Reachable only by ferry, small plane or an exceptionally long swim, the island seems self-evidently symbolic.
“This is someone who deliberately wants to keep himself out of the world,” said Paul Kasmin, Mr. Indiana’s dealer in New York. “I don’t see how you could get more remote.”
But as with all things Indiana, reading the meaning of his retreat can be tricky. Mr. Indiana said that the move was less about disdain for New York and more about financial issues: “I lost my lease.” Additionally, he spoke of his love for a particular building: a decaying Oddfellows lodge called the Star of Hope.
“It had nothing to do with the locale,” he said. “I’m here only because of this house.”
You could attribute that focus on architecture to a peripatetic childhood. Mr. Indiana was adopted by parents who named him Robert Clark and rarely settled down, something he says led to a lifelong fascination with numbers. “I lived in 21 different houses before I was 19 years old,” he said.
“Each one had a number: No. 1, No. 2, et cetera. That’s where it all started.”
Along those lines, Mr. Indiana describes his work as deeply autobiographical, something echoed by Ms. Haskell, noting that a piece like “Eat/Die,” from 1962, echoes the last words his dying mother, Carmen, said: “Have you had enough to eat?”
Mr. Indiana — who changed his name in the late 1950s in honor of his home state — saw his career take off in the early 1960s after Alfred H. Barr Jr., the founding director of the Museum of Modern Art, bought “The American Dream, 1.” Geometric and graphic, it displayed elements that would define his work for years.
In 1964, in another career milestone, the architect Philip Johnson commissioned an “Eat” sign for the New York State Pavilion at the World’s Fair in Queens. Soon after, Mr. Indiana made a Christmas card for friends depicting a single word, all in capital letters; the Museum of Modern Art followed with a commission for a Christmas card of its own. “LOVE” was launched.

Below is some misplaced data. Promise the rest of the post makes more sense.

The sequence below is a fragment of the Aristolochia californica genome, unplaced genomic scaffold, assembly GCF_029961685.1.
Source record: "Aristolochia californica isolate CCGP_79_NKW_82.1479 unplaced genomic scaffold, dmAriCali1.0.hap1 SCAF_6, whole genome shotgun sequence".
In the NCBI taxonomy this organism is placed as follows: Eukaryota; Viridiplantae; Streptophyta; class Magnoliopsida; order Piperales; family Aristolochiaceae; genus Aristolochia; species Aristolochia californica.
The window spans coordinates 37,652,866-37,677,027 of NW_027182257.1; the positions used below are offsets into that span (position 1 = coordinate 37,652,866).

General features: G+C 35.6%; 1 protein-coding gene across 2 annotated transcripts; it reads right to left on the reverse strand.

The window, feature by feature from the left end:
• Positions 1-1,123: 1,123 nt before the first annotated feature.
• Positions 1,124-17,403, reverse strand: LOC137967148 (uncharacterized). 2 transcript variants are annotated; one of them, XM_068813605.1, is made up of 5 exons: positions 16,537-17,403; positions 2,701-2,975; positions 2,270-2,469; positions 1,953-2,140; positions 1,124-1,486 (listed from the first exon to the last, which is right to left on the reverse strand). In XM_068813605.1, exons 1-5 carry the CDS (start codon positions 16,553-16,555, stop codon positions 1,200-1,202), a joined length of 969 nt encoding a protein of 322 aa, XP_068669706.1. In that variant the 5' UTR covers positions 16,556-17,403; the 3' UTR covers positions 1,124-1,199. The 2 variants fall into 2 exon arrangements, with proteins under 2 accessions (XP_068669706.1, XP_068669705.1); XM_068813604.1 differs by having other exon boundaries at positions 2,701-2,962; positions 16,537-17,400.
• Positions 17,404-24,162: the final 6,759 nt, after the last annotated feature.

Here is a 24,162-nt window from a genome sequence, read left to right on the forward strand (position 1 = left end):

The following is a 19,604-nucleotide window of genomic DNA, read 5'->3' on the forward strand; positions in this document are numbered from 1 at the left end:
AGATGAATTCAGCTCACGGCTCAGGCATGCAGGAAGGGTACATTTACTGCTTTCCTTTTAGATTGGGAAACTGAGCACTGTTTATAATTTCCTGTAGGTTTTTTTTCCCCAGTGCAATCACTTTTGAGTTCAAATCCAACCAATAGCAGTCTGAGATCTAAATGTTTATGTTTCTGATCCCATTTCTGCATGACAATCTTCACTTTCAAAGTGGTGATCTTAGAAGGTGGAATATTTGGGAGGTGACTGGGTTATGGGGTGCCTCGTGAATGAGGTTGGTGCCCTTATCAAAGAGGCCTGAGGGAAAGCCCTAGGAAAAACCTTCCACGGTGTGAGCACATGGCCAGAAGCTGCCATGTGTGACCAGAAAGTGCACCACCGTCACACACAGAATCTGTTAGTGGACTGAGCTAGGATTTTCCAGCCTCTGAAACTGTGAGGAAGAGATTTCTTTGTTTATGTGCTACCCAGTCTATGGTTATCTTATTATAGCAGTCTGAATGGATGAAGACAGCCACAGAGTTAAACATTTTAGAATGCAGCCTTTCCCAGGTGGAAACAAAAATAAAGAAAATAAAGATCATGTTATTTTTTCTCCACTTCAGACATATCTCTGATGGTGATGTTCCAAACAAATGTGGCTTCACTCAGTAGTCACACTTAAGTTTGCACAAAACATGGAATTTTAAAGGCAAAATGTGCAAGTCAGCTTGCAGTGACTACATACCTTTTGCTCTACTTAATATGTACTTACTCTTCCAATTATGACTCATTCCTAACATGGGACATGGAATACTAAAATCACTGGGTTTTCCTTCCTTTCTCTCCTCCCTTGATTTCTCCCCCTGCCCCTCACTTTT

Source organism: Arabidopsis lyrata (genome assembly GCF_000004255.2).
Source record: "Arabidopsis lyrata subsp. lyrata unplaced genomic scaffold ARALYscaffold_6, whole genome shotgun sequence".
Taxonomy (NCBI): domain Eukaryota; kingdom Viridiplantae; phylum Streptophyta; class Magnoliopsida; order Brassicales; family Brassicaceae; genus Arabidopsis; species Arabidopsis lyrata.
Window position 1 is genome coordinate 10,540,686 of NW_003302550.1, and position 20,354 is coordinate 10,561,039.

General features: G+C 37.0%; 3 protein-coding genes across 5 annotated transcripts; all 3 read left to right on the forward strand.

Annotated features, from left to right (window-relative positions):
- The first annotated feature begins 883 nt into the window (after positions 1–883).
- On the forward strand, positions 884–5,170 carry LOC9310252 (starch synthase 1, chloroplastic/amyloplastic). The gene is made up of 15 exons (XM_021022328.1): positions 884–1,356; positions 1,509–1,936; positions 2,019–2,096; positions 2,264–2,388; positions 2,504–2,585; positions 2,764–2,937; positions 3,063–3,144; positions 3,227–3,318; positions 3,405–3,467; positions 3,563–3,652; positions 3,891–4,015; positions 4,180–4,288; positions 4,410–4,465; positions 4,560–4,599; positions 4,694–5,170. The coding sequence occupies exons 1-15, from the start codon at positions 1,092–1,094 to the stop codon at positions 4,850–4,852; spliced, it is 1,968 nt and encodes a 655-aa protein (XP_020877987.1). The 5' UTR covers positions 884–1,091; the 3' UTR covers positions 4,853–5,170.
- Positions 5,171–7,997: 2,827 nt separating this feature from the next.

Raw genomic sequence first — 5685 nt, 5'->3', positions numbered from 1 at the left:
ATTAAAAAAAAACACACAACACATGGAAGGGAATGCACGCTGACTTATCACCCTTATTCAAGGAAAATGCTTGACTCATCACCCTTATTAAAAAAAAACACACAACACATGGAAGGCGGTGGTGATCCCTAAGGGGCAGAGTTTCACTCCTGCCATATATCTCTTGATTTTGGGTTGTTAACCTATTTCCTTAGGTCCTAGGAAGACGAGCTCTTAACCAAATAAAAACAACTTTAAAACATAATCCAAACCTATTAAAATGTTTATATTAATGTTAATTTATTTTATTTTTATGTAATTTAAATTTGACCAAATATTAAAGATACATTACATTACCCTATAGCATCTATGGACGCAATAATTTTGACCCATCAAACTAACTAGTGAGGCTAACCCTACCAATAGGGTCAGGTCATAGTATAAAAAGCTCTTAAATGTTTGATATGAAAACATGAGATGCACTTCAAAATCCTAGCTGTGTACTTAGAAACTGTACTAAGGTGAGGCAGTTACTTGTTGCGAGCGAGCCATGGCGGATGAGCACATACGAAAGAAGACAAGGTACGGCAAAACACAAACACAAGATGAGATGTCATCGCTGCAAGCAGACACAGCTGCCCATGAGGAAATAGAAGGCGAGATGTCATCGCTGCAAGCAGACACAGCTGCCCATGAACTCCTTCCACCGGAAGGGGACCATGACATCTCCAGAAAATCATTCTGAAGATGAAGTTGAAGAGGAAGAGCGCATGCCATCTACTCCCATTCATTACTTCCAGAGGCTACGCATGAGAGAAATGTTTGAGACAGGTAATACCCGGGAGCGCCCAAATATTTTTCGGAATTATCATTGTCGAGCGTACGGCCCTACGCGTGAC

Mr. Indiana is assembling what he calls a “photo autobiography” in his downstairs studio, where his photograph albums — and there are dozens — are filled with pictures of friends and lovers and pets. (He is still openly doting to a Chihuahua named Woofie.) He moves among them with a cane and his “helper,” an ever-smiling woman named Melissa. He breathes heavily when he exerts himself, but still climbs up and down the house’s central stairway, which is lined with his own art.
His favorite room is at the top of his three-story manse: a large, semisecret and undeniably Baroque room once used for Oddfellow events. There’s a peephole in the door — “You had to have the password to get in,” Mr. Indiana explained — and Frankenstein-style light switches. Art by Mr. Indiana is everywhere: herms, high school sketches and wide abstractions of ginkgo leaves, another of his obsessions.
In the middle of the room — under an ornate chandelier — is a wooden model of a palace, complete with turrets and, somewhere, a hidden swimming pool. “This is my dream studio,” he said. “I wish I had a tower for every painting I had done.”
On one landing on the palace, there is a small hot-air balloon. What’s that, he was asked?
Mr. Indiana smiled. “That,” he said, “is for taking off.”